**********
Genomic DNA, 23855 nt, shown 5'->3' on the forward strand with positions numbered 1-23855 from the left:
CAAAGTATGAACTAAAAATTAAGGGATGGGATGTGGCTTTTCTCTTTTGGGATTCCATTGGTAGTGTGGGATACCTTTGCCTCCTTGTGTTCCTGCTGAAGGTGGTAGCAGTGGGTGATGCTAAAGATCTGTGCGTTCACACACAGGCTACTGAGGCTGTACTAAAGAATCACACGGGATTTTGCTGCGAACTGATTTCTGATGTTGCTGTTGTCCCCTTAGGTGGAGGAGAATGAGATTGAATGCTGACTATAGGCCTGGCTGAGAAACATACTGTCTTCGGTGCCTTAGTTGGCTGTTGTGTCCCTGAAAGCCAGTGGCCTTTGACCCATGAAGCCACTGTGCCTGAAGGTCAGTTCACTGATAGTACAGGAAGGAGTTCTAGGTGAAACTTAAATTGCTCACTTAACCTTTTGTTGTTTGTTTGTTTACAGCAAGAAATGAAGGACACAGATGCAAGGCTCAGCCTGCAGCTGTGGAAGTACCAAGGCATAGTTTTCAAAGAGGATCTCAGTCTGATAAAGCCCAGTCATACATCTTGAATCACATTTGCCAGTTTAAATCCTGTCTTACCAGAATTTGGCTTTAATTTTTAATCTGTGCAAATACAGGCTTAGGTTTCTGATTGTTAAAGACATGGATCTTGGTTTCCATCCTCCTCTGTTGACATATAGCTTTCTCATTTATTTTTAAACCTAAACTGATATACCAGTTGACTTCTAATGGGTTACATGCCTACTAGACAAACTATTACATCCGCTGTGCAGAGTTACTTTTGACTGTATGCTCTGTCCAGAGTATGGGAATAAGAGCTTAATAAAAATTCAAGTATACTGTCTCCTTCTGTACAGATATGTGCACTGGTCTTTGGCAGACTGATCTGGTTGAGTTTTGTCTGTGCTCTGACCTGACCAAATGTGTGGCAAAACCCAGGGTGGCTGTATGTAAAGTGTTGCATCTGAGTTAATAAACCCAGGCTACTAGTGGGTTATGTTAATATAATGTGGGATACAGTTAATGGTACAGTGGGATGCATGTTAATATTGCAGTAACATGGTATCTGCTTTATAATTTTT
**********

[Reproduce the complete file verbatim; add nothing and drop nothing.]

Genomic DNA, 23855 nt, shown 5'->3' on the forward strand with positions numbered 1-23855 from the left:
CAAAGTATGAACTAAAAATTAAGGGATGGGATGTGGCTTTTCTCTTTTGGGATTCCATTGGTAGTGTGGGATACCTTTGCCTCCTTGTGTTCCTGCTGAAGGTGGTAGCAGTGGGTGATGCTAAAGATCTGTGCGTTCACACACAGGCTACTGAGGCTGTACTAAAGAATCACACGGGATTTTGCTGCGAACTGATTTCTGATGTTGCTGTTGTCCCCTTAGGTGGAGGAGAATGAGATTGAATGCTGACTATAGGCCTGGCTGAGAAACATACTGTCTTCGGTGCCTTAGTTGGCTGTTGTGTCCCTGAAAGCCAGTGGCCTTTGACCCATGAAGCCACTGTGCCTGAAGGTCAGTTCACTGATAGTACAGGAAGGAGTTCTAGGTGAAACTTAAATTGCTCACTTAACCTTTTGTTGTTTGTTTGTTTACAGCAAGAAATGAAGGACACAGATGCAAGGCTCAGCCTGCAGCTGTGGAAGTACCAAGGCATAGTTTTCAAAGAGGATCTCAGTCTGATAAAGCCCAGTCATACATCTTGAATCACATTTGCCAGTTTAAATCCTGTCTTACCAGAATTTGGCTTTAATTTTTAATCTGTGCAAATACAGGCTTAGGTTTCTGATTGTTAAAGACATGGATCTTGGTTTCCATCCTCCTCTGTTGACATATAGCTTTCTCATTTATTTTTAAACCTAAACTGATATACCAGTTGACTTCTAATGGGTTACATGCCTACTAGACAAACTATTACATCCGCTGTGCAGAGTTACTTTTGACTGTATGCTCTGTCCAGAGTATGGGAATAAGAGCTTAATAAAAATTCAAGTATACTGTCTCCTTCTGTACAGATATGTGCACTGGTCTTTGGCAGACTGATCTGGTTGAGTTTTGTCTGTGCTCTGACCTGACCAAATGTGTGGCAAAACCCAGGGTGGCTGTATGTAAAGTGTTGCATCTGAGTTAATAAACCCAGGCTACTAGTGGGTTATGTTAATATAATGTGGGATACAGTTAATGGTACAGTGGGATGCATGTTAATATTGCAGTAACATGGTATCTGCTTTATAATTTTT